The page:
This problem is illustrated in the manufacturing/sale scenario. The manufacturer, located in a first city, cuts the insulation to the customer's specifications. The insulation is then shipped to a second city having a different ambient air moisture level than the first city. When the insulation arrives at the second city, it will have fluctuated in size and will no longer fit around the pipe. The unsatisfied customer will undoubtedly complain to the manufacturer and return the insulation for evaluation. Upon arrival in the first city, the insulation will return to its original size, evading a negative analysis. The manufacturer is not able to respond to the customer's complaint.
The problem can arise even if the insulation is not shipped to another city. For instance, insulation that is cut in humid temperatures is swollen and contains water. Once the insulation is placed on a hot pipe, the water evaporates causing the insulation to shrink. If a jacket is placed around the insulation, the contraction of the insulation will cause the jacket to wrinkle.
Accordingly, there is a need for a thermal insulation system that is easy to install and accommodates fluctuation in size of the insulation resulting from changes in temperature and humidity.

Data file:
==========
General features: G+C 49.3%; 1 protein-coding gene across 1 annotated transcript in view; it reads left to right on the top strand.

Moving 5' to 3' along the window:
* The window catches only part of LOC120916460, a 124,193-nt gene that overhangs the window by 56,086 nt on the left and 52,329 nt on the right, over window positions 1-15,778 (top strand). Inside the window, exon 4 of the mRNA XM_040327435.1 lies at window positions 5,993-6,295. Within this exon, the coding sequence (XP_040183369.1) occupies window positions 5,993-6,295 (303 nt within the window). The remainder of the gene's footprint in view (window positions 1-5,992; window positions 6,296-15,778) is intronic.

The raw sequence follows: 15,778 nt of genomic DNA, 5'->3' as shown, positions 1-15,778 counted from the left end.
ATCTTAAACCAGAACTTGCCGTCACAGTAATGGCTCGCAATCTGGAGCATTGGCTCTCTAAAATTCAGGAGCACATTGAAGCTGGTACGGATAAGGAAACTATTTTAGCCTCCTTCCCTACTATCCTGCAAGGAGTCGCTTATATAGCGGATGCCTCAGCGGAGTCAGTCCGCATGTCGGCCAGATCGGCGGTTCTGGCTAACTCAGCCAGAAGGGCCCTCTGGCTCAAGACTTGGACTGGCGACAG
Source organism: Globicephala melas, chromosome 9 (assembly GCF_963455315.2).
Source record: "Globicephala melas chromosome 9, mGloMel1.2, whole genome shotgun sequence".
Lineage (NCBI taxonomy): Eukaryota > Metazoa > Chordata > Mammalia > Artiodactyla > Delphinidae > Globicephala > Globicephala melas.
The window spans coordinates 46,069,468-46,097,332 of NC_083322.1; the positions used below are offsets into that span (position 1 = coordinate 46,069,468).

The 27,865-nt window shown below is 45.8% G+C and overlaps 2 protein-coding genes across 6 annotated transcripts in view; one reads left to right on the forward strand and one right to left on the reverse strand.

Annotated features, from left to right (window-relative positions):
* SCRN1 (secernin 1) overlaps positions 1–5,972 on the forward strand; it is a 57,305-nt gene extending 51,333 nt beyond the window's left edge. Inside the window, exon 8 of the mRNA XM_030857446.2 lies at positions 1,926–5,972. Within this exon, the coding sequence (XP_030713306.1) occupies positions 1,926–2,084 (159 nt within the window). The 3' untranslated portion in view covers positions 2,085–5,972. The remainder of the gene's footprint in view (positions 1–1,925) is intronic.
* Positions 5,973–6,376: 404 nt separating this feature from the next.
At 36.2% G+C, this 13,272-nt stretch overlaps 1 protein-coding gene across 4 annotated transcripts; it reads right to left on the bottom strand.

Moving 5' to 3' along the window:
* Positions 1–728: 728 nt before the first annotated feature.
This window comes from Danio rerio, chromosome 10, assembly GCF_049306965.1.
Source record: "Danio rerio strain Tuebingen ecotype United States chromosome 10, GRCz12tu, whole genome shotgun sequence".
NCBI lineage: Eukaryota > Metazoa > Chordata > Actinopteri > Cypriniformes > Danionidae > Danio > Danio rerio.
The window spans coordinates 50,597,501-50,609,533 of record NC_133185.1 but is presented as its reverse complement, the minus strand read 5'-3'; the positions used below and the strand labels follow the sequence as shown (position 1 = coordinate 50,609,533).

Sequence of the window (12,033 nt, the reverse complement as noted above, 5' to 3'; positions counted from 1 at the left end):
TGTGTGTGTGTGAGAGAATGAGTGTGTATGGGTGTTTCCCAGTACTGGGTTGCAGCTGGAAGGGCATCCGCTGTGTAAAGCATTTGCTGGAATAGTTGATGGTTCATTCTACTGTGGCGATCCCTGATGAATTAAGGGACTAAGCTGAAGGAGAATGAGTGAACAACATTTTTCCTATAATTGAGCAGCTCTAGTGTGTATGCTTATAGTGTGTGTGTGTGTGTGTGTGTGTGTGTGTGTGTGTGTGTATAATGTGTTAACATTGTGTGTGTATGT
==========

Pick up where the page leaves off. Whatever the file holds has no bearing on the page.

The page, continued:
SUMMARY OF THE INVENTION
The thermal insulation system of the present invention includes an upper insulation member engageable with a lower insulation member to collectively surround and insulate a pipe. The ends of the upper and lower insulation members are preferably configured to form shiplap joints when the insulation members are wrapped around the pipe and connected together. In a preferred embodiment, the first end of the upper insulation member preferably has a projection that is dimensioned to fit into a groove in the first end of the lower insulation member to form a shiplap joint. Similarly, the second end of the lower insulation member has a projection that is dimensioned to fit into a groove in the second end of the upper insulation member forming a second shiplap joint. The projections on the first end of the upper insulation member and the second end of the lower insulation member preferably have a dome-shaped cross-section and extend across the entire length of the upper and lower insulation members. Correspondingly, the grooves in the second end of the upper insulation member and in the first end of the lower insulation member have a dome-shaped cross section to accommodate the respective projections.